If customers experience a positive sentiment with a brand or product, they will be loyal to it. As you can imagine, to achieve the continuous customers’ loyalty, it is first necessary to raise their attention and interest by triggering a specific emotion in them. The repetition or the sequence of positive emotions will lead to the creation of a habit and, therefore, to the desired sentiment connection.
In the article Brain-Pleasing Branding I explain in more detail the importance of distinguishing between emotion and sentiment, and how to create this sentiment towards a given brand.
How does one get from describing the customer to understanding the customer?
Descriptions tend to be superficial (example, women of this age, living in a city, with a given income, etc.). It’s quite tough to create a deep brain-pleasing marketing with such approach.
Managers should be experts in understanding the customers’ context, needs and profile. What matters is to offer a solution that is useful to a specific customer.
The context is the most important variable. It influences – or even determines – the way people live, their behaviour, sensitivities, and sometimes even their fears and passions. In this sense, customers change when their context changes.
What inspires you? What brings you joy?
As a marketing catalyst, I have the opportunity to work with true change-makers from relevant companies and different countries. In these projects we team up and share knowledge, methods, and competencies. It is great to be inspired by people who share their challenges and passions with you.
Of course, when these Game Changers call me after some time to express their happiness and gratitude for the things that we have accomplished together, this is a source of great joy!
You say that in order to serve consumers effectively, the marketer has to fulfill three main roles: he must be a Philosopher, an Engineer and a Screenwriter. What is your favourite role? Which of these three roles do you think makes one a good leader?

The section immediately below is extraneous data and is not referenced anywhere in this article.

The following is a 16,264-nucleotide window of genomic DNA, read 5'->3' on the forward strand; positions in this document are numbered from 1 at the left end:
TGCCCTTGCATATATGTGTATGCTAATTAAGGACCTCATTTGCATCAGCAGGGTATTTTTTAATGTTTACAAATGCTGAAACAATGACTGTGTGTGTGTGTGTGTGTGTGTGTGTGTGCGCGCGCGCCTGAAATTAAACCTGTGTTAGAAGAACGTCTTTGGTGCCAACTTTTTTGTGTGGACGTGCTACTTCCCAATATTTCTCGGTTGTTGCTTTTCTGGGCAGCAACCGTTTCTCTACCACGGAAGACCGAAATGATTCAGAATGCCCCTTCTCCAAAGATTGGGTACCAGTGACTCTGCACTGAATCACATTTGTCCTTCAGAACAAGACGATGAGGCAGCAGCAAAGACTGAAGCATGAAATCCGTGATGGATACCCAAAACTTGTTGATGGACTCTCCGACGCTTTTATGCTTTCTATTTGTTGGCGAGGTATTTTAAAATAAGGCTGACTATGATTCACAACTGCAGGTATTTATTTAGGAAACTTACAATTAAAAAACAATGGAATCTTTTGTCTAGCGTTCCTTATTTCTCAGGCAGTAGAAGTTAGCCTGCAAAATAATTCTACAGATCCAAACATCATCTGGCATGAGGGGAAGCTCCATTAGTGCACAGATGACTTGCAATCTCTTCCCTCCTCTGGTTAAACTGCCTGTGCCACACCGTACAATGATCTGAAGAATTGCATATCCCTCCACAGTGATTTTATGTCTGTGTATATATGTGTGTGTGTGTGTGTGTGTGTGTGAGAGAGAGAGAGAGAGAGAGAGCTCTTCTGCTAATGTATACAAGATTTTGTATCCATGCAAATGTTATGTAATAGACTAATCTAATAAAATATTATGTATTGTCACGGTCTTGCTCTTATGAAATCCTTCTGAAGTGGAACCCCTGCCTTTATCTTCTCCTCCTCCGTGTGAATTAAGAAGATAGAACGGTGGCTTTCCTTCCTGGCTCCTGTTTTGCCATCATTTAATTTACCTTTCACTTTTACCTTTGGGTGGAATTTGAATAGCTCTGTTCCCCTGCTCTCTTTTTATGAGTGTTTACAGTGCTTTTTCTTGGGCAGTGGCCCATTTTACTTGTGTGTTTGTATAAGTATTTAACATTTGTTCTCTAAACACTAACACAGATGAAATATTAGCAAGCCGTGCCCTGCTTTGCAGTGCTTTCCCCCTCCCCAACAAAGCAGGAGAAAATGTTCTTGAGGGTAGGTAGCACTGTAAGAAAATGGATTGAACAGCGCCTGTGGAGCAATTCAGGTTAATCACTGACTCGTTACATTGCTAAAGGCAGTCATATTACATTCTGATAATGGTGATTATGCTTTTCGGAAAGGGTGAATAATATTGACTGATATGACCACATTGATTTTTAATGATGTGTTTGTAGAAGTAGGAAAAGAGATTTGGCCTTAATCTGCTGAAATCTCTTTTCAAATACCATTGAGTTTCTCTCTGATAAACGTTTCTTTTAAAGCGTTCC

The three roles are complementary and necessary: they are different stages of the same process. From my point of view, it is not the role per se that makes someone a good leader, but one’s attitude. I think that a good leader must play these three roles with a great empathy not only with the customers, but also with the co-workers. In the real business practice, ‘internal customers’ are more important than external customers.
What do you love most about your job? How has your work added value to you, as a human being?
Helping improve the quality of people’s lives in certain moments, for example, when purchasing. This is my passion and my purpose, what makes me get out of bed every day. I am lucky to contribute to this through my job.
What has life taught you about yourself that you cherish and go back to, for strength and inspiration?
Life has taught me the importance of being open to the new things and being able to adapt to them. Let me be more specific. I have been working in the marketing field for more than 40 years. Some years ago, not so long ago, I started to get into neuroscience, and I learnt that most of our decisions are made non-consciously. This, of course, changed my professional life completely. I had to unlearn, and then reframe my job. Now I feel very pleased of having faced such challenge.
I think that this attitude is useful, because what I perceive as obvious today, tomorrow could be different. And I have to keep myself receptive and flexible in order to be able to adapt to it.
Is there a piece of advice you like to offer to young people?
I suggest that they take every opportunity they get to explore, to dare to think differently leaving behind the idea of “I will do it like this because it has always been done this way”, and, ultimately, to empower themselves as much as they can. They are the best brand they can build up.